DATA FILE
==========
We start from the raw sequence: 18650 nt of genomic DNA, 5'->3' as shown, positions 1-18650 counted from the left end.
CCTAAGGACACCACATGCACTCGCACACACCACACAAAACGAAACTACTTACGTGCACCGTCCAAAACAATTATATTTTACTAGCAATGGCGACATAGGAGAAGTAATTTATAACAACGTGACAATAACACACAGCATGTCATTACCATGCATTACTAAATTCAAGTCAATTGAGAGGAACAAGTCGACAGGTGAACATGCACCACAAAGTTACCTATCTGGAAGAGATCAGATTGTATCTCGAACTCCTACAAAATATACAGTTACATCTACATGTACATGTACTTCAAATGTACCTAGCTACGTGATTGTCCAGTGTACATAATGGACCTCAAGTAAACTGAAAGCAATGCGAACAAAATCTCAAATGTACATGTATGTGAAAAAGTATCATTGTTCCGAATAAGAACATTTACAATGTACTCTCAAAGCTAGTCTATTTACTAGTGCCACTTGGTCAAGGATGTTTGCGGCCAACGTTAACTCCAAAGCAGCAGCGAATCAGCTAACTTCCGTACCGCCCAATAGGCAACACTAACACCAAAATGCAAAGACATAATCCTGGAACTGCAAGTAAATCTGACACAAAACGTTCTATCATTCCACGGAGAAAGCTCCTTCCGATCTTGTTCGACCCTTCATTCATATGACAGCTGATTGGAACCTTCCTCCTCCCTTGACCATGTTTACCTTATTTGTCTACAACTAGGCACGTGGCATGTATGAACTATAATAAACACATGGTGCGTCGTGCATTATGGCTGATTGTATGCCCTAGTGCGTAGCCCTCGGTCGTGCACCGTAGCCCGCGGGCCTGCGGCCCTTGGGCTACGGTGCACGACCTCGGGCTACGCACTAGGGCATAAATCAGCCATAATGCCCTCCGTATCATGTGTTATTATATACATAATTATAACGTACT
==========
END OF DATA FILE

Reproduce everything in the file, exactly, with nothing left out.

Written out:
We start from the raw sequence: 18650 nt of genomic DNA, 5'->3' as shown, positions 1-18650 counted from the left end.
CCTAAGGACACCACATGCACTCGCACACACCACACAAAACGAAACTACTTACGTGCACCGTCCAAAACAATTATATTTTACTAGCAATGGCGACATAGGAGAAGTAATTTATAACAACGTGACAATAACACACAGCATGTCATTACCATGCATTACTAAATTCAAGTCAATTGAGAGGAACAAGTCGACAGGTGAACATGCACCACAAAGTTACCTATCTGGAAGAGATCAGATTGTATCTCGAACTCCTACAAAATATACAGTTACATCTACATGTACATGTACTTCAAATGTACCTAGCTACGTGATTGTCCAGTGTACATAATGGACCTCAAGTAAACTGAAAGCAATGCGAACAAAATCTCAAATGTACATGTATGTGAAAAAGTATCATTGTTCCGAATAAGAACATTTACAATGTACTCTCAAAGCTAGTCTATTTACTAGTGCCACTTGGTCAAGGATGTTTGCGGCCAACGTTAACTCCAAAGCAGCAGCGAATCAGCTAACTTCCGTACCGCCCAATAGGCAACACTAACACCAAAATGCAAAGACATAATCCTGGAACTGCAAGTAAATCTGACACAAAACGTTCTATCATTCCACGGAGAAAGCTCCTTCCGATCTTGTTCGACCCTTCATTCATATGACAGCTGATTGGAACCTTCCTCCTCCCTTGACCATGTTTACCTTATTTGTCTACAACTAGGCACGTGGCATGTATGAACTATAATAAACACATGGTGCGTCGTGCATTATGGCTGATTGTATGCCCTAGTGCGTAGCCCTCGGTCGTGCACCGTAGCCCGCGGGCCTGCGGCCCTTGGGCTACGGTGCACGACCTCGGGCTACGCACTAGGGCATAAATCAGCCATAATGCCCTCCGTATCATGTGTTATTATATACATAATTATAACGTACT